About us

BACKGROUND

Criminal Law Week was established as a weekly, printed publication in 1997 by James Richardson Q.C.  From his own experience as a criminal barrister at 23 Essex Street, he realised how difficult it was to keep up-to-date and to find relevant information again in the future. Building on a strong print following, Criminal Law Week Online launched in 1998.

In 2006, Criminal Law Week’s Statutes Service was added to the online service, providing subscribers with fully up-to-date and annotated text of today's most relevant criminal legislation.

In 2008, Criminal Law Week won the prestigious BIALL (British and Irish Association of Law Librarians) Legal Journals Award, which aims to reward the publishing profession for quality products and outstanding contributions in the field of legal serial titles.

Sweet & Maxwell (part of Thomson Reuters) acquired Criminal Law Week in 2008 adding to its already well established and successful crime portfolio.

Today, as a highly-respected legal journal, Criminal Law Week is regularly cited in court at all levels, and is widely used by barristers and solicitors, the judiciary, the Crown Prosecution Service, the police, academic institutions and others within the criminal justice system. 

ABOUT THE CRIMINAL LAW WEEK TEAM

James Richardson Q.C., Editor
James was called to the Bar in 1975. He practised criminal law from the chambers of John Leonard Q.C. (subsequently Michael Worsley Q.C.) at 6 King’s Bench Walk for 15 years to 1990. He then continued in criminal practice at the chambers of Michael Hill Q.C. at 23 Essex Street until 1996 (where he remains as a door tenant). Apart from founding and editing Criminal Law Week, he has been the editor of the leading criminal practitioners’ work, Archbold:  Criminal Pleading, Evidence and Practice since 1982, having previously worked on that title as an assistant editor. From 1993 to 2006 he was a member of the editorial board of the Criminal Law Review. He was appointed Queen’s Counsel honoris causa in 2010 in recognition of his contribution to criminal law and practice through his editorship of Archbold and Criminal Law Week.

Deborah Colbran Espada, Senior Assistant Editor
Deborah qualified as a solicitor in 2004, after her training contract at the city law firm, Freshfields Bruckhaus Deringer.  She joined Criminal Law Week as an assistant editor in July 2005, and has since been involved in various aspects of the business, including developing and launching the Statutes Service in 2006 and re-developing and launching the new website in 2011.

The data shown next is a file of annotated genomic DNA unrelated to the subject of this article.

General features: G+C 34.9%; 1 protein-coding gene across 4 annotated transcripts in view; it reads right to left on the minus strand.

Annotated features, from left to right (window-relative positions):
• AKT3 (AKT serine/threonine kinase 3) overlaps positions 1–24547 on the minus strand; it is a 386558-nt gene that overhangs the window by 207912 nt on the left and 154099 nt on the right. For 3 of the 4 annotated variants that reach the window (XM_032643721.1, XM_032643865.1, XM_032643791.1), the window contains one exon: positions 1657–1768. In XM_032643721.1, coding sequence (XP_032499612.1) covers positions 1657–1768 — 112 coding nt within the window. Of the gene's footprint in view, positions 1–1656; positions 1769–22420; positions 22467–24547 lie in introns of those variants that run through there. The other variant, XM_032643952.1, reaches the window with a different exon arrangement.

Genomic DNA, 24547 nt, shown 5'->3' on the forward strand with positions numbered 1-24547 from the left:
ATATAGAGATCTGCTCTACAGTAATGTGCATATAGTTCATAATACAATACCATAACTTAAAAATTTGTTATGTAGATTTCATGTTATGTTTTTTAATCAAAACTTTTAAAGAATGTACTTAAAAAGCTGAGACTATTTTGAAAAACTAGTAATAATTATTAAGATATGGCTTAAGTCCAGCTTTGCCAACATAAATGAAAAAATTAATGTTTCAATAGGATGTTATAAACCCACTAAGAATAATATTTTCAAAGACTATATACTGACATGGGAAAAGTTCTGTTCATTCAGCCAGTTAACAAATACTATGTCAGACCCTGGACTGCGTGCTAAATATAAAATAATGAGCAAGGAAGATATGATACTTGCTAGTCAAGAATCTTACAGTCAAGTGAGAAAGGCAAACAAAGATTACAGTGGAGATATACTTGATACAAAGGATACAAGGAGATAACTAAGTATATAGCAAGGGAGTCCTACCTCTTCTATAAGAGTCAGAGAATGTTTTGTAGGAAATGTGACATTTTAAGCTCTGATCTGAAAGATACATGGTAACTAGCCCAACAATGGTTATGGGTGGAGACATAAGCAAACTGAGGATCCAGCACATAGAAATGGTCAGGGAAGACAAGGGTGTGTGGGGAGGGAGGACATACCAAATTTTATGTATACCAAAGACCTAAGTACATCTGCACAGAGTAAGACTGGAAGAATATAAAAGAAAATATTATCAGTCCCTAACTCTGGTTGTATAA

By selecting All CLW issues, you will search through every issue.

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Criminal Law Week uses the standard Boolean operators AND, OR, NEAR and NOT. These operators make it possible to search not only for items which contain a specific keyword or exact phrase, but also:

Exact phrases
A phrase consisting of a number of words in a specified order must be surrounded by double quotes, e.g. "bad character".

Small words
The site cannot search on words that are less than 3 characters, such as "to", "of" and "for". Should you wish to search for Abuse of Process, be sure to surround your search query with double quotes ("Abuse of Process").

AND
To search for items which contain a number of keywords/ phrases, separate search terms with a space, e.g. “false impression” implied assertion or with the word AND, e.g. “false impression” AND implied AND assertion.

OR
To search for items which contain at least one of a number of keywords/ phrases, separate search terms with the word OR, e.g. “bad character” OR “hearsay evidence” OR retrial.

NEAR
To search for items which contain keywords/ phrases within 50 words of each other, separate search terms with the word NEAR, e.g. “false impression” NEAR assertion.

NOT
To search for items which contain one keyword/ phrase but which do not contain another keyword/ phrase, separate search terms with the word NOT, e.g. to search for items which contain the phrase “bad character”, but do not contain the keyword defendant, type “bad character” NOT defendant.


Complex searches
The use of brackets with Boolean operators permits more complex searching.

Example 1: to search for items containing either:
    robbery AND “offensive weapon”
or:
    robbery AND firearm,
or all three search terms, type:
    robbery AND (“offensive weapon” OR firearm)

Example 2: to search for items which either contain both:
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or contain:
    entrapment
or which contain all three search terms, type:
    entrapment OR (“abuse of process” AND “agent
    provocateur”)


Non-searchable terms
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